Almost two years after being released, Nintendo's Super Mario Run hit $60 million in global revenue, app analytics company SensorTower reports. The auto-runner reached the milestone primarily due to iOS, the source of roughly 77-percent of its turnover. While the game launched on iOS half a year before it was ported to Android smartphones and tablets, owners of Apple-made devices also generally spend significantly more money on apps and microtransactions than consumers in Google's mobile ecosystem. Android users started catching up to iOS gamers in terms of Super Mario Run spending earlier this year, having accounted for a 35-percent share of the game's quarter-one turnover.
Super Mario Run remains Nintendo's third most profitable mobile title after Animal Crossing: Pocket Camp and Fire Emblem Heroes, in that order. Some 43-percent of players who purchased the full version of the game that's currently priced at $5 come from the United States, with another 17-percent of them being located in Nintendo's home country of Japan. While the Tokyo-based entertainment giant is still unwilling to share any official revenue figures reached by Super Mario Run, its endeavor is still believed to have been profitable; assuming SensorTower's data is accurate, Nintendo earned some $42 million from the app after subtracting Google and Apple's cuts, whereas the mobile game itself isn't believed to have cost more than several millions of dollars to make.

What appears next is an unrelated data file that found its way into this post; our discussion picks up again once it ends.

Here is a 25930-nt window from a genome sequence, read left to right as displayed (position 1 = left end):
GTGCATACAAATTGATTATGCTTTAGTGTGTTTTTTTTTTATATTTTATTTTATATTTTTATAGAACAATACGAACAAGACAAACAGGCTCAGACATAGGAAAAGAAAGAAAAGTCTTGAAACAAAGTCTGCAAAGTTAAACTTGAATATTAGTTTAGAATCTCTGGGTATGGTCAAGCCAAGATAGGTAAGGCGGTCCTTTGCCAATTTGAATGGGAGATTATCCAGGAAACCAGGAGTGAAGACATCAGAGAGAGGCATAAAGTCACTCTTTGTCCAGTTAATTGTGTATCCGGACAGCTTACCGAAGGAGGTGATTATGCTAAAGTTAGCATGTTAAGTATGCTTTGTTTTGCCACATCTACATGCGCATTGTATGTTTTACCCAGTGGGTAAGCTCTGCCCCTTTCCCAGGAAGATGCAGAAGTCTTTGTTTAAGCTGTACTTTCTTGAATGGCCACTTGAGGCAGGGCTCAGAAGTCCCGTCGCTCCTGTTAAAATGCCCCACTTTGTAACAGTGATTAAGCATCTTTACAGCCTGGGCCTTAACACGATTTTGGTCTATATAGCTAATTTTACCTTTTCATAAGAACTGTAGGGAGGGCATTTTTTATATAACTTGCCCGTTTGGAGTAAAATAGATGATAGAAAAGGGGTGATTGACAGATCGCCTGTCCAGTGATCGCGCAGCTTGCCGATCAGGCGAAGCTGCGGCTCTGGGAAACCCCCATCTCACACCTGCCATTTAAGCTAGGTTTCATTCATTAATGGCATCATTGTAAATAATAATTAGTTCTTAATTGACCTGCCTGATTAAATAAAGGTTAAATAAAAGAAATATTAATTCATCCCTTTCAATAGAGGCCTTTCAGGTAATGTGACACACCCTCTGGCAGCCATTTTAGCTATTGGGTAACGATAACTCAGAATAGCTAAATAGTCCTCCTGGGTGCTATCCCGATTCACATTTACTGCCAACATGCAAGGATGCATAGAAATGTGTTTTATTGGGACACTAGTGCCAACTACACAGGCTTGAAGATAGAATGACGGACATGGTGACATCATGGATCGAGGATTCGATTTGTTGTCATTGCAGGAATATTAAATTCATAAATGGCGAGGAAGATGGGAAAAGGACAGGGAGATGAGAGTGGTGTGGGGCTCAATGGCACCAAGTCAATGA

Super Mario Run is still one of the company's least successful mobile experiments that only surpasses the discontinued Miitomo app which is estimated to have "only" generated some $3 million, though Android games contributed about half of that figure, thus spending above the industry average, according to data compiled by market research company Apptopia. Nintendo is presently working on two confirmed mobile projects - Mario Kart Tour and Dragalia Lost, with the latter being an Android and iOS JRPG co-developed alongside Japanese studio Cygames.